Is this what Congress had in mind? Certainly not. But the IRS is seriously considering embracing this interpretation; I spent a half hour yesterday listening to an IRS technician explain why yesterday. While the technician agreed that the result is unintended and perverse, s/he thinks the IRS may be stuck with it.
I think that an IRS that can invent a massive preparer regulation regime with the flimsiest justification and no specific legislative mandate should be able to come up with a way to depreciate cars that isn’t insane, but that’s just me. We may learn how the IRS will decide when they issue the annual inflation update for the Sec. 280F limits; that was about February 15 last year.
Is there any way to deal with this on 2010 returns?
Even if the no-second-year-depreciation rule applies, you would probably not want to elect out of bonus depreciation. You would have to make that election to all “five year property,” including passenger autos. You would lose $8,000 of your first-year depreciation, which you wouldn’t make up until the third subsequent year. If you would sell your car by then anyway, you would gain nothing.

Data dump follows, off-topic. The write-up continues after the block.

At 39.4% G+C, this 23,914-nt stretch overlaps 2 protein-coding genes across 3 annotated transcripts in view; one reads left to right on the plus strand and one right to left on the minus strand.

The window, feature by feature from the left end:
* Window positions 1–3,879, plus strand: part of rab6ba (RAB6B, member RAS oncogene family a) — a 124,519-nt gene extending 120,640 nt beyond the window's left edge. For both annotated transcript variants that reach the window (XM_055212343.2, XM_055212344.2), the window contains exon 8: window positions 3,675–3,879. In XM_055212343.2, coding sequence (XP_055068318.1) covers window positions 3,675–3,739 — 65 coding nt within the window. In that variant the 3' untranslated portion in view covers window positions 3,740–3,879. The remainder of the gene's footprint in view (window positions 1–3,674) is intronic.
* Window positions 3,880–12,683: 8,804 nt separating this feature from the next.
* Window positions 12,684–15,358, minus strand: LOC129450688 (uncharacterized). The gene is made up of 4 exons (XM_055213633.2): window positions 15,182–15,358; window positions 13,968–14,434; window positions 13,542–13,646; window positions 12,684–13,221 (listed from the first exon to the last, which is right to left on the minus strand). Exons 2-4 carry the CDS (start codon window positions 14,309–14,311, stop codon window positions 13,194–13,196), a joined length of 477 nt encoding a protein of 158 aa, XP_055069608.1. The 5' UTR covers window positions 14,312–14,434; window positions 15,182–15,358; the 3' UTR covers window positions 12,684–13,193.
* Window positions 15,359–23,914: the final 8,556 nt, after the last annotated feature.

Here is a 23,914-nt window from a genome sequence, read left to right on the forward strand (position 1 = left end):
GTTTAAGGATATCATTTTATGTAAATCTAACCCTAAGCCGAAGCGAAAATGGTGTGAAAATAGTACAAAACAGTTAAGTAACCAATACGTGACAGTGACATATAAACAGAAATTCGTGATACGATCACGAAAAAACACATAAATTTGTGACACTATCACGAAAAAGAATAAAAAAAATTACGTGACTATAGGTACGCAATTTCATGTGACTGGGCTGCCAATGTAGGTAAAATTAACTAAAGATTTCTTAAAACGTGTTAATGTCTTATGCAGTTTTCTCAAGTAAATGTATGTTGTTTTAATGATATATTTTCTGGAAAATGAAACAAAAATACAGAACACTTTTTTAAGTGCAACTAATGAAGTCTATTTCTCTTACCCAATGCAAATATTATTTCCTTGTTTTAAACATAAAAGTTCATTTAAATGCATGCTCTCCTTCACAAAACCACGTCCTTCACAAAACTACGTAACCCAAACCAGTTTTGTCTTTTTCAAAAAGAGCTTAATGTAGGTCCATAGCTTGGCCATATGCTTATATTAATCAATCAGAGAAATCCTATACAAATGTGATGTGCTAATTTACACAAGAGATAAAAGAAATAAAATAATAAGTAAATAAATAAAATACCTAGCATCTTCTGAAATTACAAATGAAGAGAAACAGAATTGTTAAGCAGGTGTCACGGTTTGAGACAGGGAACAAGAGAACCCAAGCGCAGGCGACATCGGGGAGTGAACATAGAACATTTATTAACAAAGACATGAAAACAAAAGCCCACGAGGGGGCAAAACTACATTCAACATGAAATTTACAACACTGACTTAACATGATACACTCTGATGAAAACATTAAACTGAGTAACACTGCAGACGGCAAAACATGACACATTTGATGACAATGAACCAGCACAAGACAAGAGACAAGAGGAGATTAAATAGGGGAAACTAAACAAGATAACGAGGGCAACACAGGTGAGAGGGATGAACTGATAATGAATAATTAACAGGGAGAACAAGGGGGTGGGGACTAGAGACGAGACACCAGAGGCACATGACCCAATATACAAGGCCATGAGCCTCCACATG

It’s not clear to me whether you could take a Sec. 179 deduction for the $11,060 limit and elect out of bonus depreciation for the rest. If you could, you would get the full Sec. 280F depreciation for years 2 through 6, but that only works for “qualified” property under the bonus depreciation rules; I’m not sure you have “qualified” property under the bonus depreciation rules if you elect out of bonus depreciation.
The IRS could solve this by ruling that Sec. 280F operates in conjunction with Sec. 168 to allow depreciation in years 2-6, but they might not be so inclined. It might take a technical correction to fix this, and we all know how much we can count on Congress to clean up its messes.